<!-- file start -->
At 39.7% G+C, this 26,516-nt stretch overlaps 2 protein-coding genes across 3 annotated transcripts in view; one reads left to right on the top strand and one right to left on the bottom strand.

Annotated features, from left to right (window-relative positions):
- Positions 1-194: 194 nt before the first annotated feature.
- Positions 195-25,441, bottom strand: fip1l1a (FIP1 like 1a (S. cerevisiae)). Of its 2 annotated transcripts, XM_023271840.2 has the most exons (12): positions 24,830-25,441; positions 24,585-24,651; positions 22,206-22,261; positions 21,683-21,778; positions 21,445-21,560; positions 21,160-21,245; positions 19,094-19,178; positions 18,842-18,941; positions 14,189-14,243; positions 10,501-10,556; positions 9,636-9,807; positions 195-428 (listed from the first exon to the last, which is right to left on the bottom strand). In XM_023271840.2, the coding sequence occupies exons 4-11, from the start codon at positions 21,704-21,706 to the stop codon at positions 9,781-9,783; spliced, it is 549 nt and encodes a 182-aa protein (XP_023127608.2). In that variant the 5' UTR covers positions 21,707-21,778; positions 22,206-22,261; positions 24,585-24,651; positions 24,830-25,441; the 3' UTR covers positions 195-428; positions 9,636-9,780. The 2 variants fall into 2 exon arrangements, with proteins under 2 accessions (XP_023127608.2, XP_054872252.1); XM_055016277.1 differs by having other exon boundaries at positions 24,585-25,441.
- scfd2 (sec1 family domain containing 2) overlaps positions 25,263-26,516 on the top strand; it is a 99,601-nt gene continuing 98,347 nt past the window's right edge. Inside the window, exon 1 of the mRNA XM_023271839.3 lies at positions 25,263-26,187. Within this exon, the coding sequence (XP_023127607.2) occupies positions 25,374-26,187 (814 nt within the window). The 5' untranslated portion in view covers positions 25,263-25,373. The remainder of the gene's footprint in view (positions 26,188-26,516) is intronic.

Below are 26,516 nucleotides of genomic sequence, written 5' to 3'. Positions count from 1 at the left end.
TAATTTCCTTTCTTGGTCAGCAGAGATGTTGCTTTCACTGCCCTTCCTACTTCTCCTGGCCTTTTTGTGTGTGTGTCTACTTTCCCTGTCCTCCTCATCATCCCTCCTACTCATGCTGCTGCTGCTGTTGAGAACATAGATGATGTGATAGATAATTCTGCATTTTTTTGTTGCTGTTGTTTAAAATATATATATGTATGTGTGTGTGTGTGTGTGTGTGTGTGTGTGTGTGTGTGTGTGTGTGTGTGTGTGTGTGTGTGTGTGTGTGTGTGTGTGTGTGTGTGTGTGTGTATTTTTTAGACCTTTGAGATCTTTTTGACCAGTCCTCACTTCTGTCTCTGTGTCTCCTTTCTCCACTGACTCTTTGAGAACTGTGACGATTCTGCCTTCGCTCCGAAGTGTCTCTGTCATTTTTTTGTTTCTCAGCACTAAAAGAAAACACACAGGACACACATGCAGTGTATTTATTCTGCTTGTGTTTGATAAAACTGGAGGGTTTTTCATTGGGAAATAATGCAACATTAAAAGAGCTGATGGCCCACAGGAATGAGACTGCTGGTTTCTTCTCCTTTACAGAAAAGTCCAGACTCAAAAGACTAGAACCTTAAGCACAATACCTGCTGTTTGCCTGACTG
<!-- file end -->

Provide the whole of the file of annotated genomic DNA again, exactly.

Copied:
At 39.7% G+C, this 26,516-nt stretch overlaps 2 protein-coding genes across 3 annotated transcripts in view; one reads left to right on the top strand and one right to left on the bottom strand.

Annotated features, from left to right (window-relative positions):
- Positions 1-194: 194 nt before the first annotated feature.
- Positions 195-25,441, bottom strand: fip1l1a (FIP1 like 1a (S. cerevisiae)). Of its 2 annotated transcripts, XM_023271840.2 has the most exons (12): positions 24,830-25,441; positions 24,585-24,651; positions 22,206-22,261; positions 21,683-21,778; positions 21,445-21,560; positions 21,160-21,245; positions 19,094-19,178; positions 18,842-18,941; positions 14,189-14,243; positions 10,501-10,556; positions 9,636-9,807; positions 195-428 (listed from the first exon to the last, which is right to left on the bottom strand). In XM_023271840.2, the coding sequence occupies exons 4-11, from the start codon at positions 21,704-21,706 to the stop codon at positions 9,781-9,783; spliced, it is 549 nt and encodes a 182-aa protein (XP_023127608.2). In that variant the 5' UTR covers positions 21,707-21,778; positions 22,206-22,261; positions 24,585-24,651; positions 24,830-25,441; the 3' UTR covers positions 195-428; positions 9,636-9,780. The 2 variants fall into 2 exon arrangements, with proteins under 2 accessions (XP_023127608.2, XP_054872252.1); XM_055016277.1 differs by having other exon boundaries at positions 24,585-25,441.
- scfd2 (sec1 family domain containing 2) overlaps positions 25,263-26,516 on the top strand; it is a 99,601-nt gene continuing 98,347 nt past the window's right edge. Inside the window, exon 1 of the mRNA XM_023271839.3 lies at positions 25,263-26,187. Within this exon, the coding sequence (XP_023127607.2) occupies positions 25,374-26,187 (814 nt within the window). The 5' untranslated portion in view covers positions 25,263-25,373. The remainder of the gene's footprint in view (positions 26,188-26,516) is intronic.

Below are 26,516 nucleotides of genomic sequence, written 5' to 3'. Positions count from 1 at the left end.
TAATTTCCTTTCTTGGTCAGCAGAGATGTTGCTTTCACTGCCCTTCCTACTTCTCCTGGCCTTTTTGTGTGTGTGTCTACTTTCCCTGTCCTCCTCATCATCCCTCCTACTCATGCTGCTGCTGCTGTTGAGAACATAGATGATGTGATAGATAATTCTGCATTTTTTTGTTGCTGTTGTTTAAAATATATATATGTATGTGTGTGTGTGTGTGTGTGTGTGTGTGTGTGTGTGTGTGTGTGTGTGTGTGTGTGTGTGTGTGTGTGTGTGTGTGTGTGTGTGTGTGTGTGTATTTTTTAGACCTTTGAGATCTTTTTGACCAGTCCTCACTTCTGTCTCTGTGTCTCCTTTCTCCACTGACTCTTTGAGAACTGTGACGATTCTGCCTTCGCTCCGAAGTGTCTCTGTCATTTTTTTGTTTCTCAGCACTAAAAGAAAACACACAGGACACACATGCAGTGTATTTATTCTGCTTGTGTTTGATAAAACTGGAGGGTTTTTCATTGGGAAATAATGCAACATTAAAAGAGCTGATGGCCCACAGGAATGAGACTGCTGGTTTCTTCTCCTTTACAGAAAAGTCCAGACTCAAAAGACTAGAACCTTAAGCACAATACCTGCTGTTTGCCTGACTG